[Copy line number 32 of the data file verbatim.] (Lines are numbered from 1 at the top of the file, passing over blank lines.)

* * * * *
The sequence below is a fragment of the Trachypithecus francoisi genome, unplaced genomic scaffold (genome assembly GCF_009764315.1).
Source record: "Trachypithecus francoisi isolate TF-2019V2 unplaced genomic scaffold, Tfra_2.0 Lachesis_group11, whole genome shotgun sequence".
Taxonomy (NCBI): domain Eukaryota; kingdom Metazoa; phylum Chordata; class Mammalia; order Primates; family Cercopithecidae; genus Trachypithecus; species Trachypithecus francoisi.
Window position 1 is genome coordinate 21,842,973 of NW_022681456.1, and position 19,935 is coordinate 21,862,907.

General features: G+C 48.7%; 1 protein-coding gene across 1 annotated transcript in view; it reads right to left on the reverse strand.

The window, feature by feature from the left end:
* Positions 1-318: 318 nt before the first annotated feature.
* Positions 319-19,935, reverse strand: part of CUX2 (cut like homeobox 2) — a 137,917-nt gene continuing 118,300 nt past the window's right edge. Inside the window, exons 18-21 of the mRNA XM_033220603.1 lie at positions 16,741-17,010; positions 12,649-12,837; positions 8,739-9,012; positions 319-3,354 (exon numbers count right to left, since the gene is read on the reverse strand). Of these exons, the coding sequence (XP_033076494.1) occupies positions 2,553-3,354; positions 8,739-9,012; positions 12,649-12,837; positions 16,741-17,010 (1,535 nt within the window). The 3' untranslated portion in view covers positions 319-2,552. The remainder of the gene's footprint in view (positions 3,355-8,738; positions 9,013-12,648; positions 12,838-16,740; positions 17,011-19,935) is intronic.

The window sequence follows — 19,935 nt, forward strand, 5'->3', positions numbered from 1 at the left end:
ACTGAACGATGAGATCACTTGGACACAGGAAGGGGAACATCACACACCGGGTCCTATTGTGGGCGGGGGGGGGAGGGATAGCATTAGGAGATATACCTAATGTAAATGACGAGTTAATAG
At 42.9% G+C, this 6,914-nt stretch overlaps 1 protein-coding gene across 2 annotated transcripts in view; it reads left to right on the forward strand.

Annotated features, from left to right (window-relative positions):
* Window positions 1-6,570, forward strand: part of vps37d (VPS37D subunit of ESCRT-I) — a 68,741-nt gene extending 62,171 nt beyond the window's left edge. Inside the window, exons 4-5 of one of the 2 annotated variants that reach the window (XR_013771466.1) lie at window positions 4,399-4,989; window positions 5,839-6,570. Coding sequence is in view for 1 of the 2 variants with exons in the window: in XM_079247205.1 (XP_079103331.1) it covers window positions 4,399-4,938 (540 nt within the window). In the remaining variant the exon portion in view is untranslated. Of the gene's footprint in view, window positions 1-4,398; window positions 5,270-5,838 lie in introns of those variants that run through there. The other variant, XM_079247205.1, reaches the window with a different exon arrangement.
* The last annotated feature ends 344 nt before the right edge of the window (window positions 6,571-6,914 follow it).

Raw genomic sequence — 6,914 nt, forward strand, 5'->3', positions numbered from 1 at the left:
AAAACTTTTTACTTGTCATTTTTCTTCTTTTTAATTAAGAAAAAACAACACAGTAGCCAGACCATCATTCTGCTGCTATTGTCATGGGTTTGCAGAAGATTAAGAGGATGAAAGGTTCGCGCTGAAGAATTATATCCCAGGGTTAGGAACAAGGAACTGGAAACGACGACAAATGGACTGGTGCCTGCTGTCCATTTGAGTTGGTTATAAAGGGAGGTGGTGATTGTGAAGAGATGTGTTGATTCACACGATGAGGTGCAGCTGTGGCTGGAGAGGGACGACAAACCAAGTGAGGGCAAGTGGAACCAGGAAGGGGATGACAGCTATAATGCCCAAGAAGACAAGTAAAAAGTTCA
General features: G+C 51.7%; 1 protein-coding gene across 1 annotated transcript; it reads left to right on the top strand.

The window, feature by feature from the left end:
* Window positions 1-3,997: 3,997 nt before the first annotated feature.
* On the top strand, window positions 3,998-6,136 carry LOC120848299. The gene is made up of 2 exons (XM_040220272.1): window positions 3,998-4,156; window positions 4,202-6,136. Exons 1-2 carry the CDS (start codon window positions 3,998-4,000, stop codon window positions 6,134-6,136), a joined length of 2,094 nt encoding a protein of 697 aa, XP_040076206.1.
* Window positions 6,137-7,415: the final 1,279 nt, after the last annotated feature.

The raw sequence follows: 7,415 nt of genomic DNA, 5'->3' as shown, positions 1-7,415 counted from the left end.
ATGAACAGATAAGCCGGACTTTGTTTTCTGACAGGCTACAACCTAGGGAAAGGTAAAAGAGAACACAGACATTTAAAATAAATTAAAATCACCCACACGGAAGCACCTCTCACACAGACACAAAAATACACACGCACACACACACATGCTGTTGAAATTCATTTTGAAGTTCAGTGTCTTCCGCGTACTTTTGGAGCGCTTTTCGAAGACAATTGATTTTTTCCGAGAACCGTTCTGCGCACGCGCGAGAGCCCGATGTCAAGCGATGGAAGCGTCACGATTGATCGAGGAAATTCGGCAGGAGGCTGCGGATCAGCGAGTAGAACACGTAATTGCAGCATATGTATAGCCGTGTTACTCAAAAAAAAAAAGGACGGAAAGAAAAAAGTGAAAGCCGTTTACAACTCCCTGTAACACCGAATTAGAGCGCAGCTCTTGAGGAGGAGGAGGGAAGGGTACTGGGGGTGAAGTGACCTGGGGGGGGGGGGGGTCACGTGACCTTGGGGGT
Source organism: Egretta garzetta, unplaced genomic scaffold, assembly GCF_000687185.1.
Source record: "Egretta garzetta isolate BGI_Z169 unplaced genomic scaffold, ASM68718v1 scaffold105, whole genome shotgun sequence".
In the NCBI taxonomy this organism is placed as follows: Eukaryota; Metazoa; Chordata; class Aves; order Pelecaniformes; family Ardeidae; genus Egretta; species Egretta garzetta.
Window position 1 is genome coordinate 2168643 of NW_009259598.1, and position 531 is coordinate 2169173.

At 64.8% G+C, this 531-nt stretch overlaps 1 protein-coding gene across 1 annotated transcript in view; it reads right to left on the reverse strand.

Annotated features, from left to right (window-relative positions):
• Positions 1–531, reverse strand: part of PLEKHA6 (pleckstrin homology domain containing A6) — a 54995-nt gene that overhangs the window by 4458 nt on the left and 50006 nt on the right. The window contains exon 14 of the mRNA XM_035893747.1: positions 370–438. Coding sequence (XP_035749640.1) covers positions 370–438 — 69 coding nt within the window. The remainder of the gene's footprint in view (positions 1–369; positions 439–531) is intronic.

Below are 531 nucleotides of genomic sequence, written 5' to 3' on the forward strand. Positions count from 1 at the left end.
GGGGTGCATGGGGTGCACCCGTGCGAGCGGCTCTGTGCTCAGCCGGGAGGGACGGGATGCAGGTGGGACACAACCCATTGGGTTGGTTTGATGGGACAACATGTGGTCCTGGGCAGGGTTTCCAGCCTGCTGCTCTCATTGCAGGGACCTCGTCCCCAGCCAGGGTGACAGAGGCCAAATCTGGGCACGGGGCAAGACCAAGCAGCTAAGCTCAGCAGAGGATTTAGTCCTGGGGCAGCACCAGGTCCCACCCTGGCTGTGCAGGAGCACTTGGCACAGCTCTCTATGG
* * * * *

GGGGTGCATGGGGTGCACCCGTGCGAGCGGCTCTGTGCTCAGCCGGGAGGGACGGGATGCAGGTGGGACACAACCCATTGGGTTGGTTTGATGGGACAACATGTGGTCCTGGGCAGGGTTTCCAGCCTGCTGCTCTCATTGCAGGGACCTCGTCCCCAGCCAGGGTGACAGAGGCCAAATCTGGGCACGGGGCAAGACCAAGCAGCTAAGCTCAGCAGAGGATTTAGTCCTGGGGCAGCACCAGGTCCCACCCTGGCTGTGCAGGAGCACTTGGCACAGCTCTCTATGG